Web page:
Iranian Diplomacy | Niloofar Ghadiri: It is no exaggeration to say that the international status of Iran and the US, whose uneasy relations have been a major factor impacting the political landscape of West Asia for decades, has reversed dramatically in a matter of days.
On the one hand, US President Donald Trump has dealt a heavy blow to the American reputation with his pugnacious address to the UN General Assembly on Tuesday that included a scathing verbal attack on Iran.
On the other, Iran appears more than ever as a rational player and its coherent foreign policy has put the US on the defensive. It is apparent that US power and influence under Trump is diminishing while Iran’s role and position is gradually improving. In short, Iran is speaking with logic and reason and the world is listening.
In his maiden UNGA speech, Trump tried to vilify the Iranian government and urged the world to unite to stop what he described as an “economically depleted rogue state”.
Trump also called the Iran nuclear deal, concluded after two years of painstaking talks by Iran and six major powers, “one of the worst and most one-sided transactions” and an “embarrassment” to the US, raising speculations that he is intent on making good on his election promise to scuttle the multilateral deal.
US Fading Grandeur
The big change we are talking about is visible in back-to-back opinion pieces published by western media scorning the tough US line on Iran, the comments of European officials supporting Tehran’s stance and the US politicians struggling to justify their increasingly antagonistic approach toward Iran. In recent days, there have been other signs clearly demonstrating that things have changed and time is no longer on the US side.
A few days before the hawkish Trump’s speech, the Chinese lender CITIC Trust granted a $10 billion credit line to five Iranian banks for supporting development projects in Iran on Sept. 14.
Just hours after Trump’s fiery address, last Wednesday, the British investment firm Quercus signed an agreement with Iran’s Energy Ministry to invest over $600 million in a project to build the sixth largest solar power plant globally in central Iran. While Trump was busy meeting his counterparts on the sidelines of UNGA on Thursday, the Austrian Oberbank signed a finance deal worth €1 billion with 14 Iranian banks for the implementation of development and production projects. The host of deals did not end there, as Denmark’s Danske Bank inked a €500 million finance agreement with 10 Iranian banks on Thursday to fund development projects in Iran.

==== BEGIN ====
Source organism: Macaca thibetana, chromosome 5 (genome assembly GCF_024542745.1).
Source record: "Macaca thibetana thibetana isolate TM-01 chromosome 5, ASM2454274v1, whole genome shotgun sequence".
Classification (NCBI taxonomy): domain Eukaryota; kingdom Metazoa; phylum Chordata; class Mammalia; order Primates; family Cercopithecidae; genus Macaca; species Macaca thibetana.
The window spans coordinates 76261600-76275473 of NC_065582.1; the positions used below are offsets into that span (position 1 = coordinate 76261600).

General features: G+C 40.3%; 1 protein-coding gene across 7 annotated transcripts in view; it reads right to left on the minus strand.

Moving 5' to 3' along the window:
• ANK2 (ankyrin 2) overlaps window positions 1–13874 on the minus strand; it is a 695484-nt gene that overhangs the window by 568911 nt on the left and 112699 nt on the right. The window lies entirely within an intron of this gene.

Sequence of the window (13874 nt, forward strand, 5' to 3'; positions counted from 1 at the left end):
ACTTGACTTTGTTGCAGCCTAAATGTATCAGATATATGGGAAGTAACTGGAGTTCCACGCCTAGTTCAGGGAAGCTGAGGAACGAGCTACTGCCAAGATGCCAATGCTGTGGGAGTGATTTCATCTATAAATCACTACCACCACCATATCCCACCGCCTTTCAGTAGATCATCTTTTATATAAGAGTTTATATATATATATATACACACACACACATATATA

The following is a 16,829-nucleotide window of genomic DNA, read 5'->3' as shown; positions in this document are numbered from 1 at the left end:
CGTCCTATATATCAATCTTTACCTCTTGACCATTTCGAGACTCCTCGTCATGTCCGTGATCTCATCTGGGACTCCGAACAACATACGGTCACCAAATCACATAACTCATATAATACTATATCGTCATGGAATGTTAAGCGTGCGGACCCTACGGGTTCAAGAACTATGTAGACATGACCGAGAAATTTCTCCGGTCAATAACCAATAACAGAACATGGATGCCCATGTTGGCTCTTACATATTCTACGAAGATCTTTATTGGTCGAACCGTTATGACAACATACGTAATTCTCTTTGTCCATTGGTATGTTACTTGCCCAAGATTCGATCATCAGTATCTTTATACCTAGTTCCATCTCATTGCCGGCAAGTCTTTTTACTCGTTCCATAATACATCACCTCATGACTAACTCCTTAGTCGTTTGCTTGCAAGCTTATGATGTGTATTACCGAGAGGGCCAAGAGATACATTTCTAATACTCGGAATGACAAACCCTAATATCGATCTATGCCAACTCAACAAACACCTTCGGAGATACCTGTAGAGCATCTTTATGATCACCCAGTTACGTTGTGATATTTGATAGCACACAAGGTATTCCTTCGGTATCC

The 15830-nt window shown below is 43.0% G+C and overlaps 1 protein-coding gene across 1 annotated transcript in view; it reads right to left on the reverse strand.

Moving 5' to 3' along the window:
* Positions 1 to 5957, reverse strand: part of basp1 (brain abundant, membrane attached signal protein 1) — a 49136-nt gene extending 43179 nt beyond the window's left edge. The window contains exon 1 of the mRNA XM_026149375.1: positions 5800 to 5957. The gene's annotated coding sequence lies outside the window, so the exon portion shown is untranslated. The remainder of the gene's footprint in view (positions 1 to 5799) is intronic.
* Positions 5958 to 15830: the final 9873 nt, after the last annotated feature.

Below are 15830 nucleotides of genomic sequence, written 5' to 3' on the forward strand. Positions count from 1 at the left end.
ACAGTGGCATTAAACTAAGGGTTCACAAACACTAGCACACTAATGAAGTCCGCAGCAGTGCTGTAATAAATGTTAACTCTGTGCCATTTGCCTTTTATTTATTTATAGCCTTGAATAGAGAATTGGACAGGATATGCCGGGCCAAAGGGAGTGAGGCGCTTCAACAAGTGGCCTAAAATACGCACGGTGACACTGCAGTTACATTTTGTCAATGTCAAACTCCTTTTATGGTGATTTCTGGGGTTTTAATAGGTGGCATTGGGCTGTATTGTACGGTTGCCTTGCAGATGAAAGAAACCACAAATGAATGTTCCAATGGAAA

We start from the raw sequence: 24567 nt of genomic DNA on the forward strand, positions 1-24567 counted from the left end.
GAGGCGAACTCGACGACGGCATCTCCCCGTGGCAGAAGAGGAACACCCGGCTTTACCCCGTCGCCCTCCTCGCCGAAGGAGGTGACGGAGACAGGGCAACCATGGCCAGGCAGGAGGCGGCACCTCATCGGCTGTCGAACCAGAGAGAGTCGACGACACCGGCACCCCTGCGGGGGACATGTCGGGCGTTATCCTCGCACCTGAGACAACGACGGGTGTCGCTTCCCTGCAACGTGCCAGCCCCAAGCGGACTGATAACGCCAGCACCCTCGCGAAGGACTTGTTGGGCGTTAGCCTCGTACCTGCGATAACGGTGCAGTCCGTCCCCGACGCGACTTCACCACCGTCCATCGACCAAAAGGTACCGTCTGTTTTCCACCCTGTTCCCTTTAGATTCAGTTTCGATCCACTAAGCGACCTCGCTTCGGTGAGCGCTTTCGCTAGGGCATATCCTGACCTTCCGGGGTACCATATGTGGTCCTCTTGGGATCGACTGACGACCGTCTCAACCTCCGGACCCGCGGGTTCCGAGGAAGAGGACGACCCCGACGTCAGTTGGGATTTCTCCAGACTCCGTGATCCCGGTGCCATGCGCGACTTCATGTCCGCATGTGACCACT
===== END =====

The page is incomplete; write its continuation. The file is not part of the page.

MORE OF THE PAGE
Gaping US-EU Divide
Iran’s new economic deals with Europeans, which came at a time when the US government is leading one of its fiercest onslaughts against Iran in the past four decades, are bringing to the surface a widening chasm between the US and Europe regarding Iran.
To get a better view of this chasm, one needs to remember Trump’s call on his European partners during his first NATO summit in May in Brussels to hold off from signing new business deals with Iran.
The Europe’s response, which was most likely frowned upon in Washington, has led to economic contracts worth billions of dollars in energy, transport and now finance sector, signaling an increasing rift between the US and EU diplomats who are keen to sustain the nuclear deal.
This has frustrated opponents of the nuclear deal in the US, who hoped that the fear of falling foul of vague and complicated US sanctions rules will prompt European firms to steer clear of the Iranian market, effectively limiting the benefits Iran was entitled to under the pact, which could in turn derail the hard-earned nuclear settlement.
Of course, this does not mean that the US will totally fail in its attempts at undermining the deal and complicating Tehran’s drive to revitalize its economy. However, the US is no longer in a position to easily mobilize the world against Iran, as it did under the previous chief executive, Barack Obama. In an awkward situation for the controversial US president, even US senators last Wednesday asked him for evidence to back his claim that Iran is violating the nuclear pact.
Trump’s Iranophobic language will mostly go unheeded, as the international community increasingly recognizes the businessman-turned-politician at the US helm to be untrustworthy.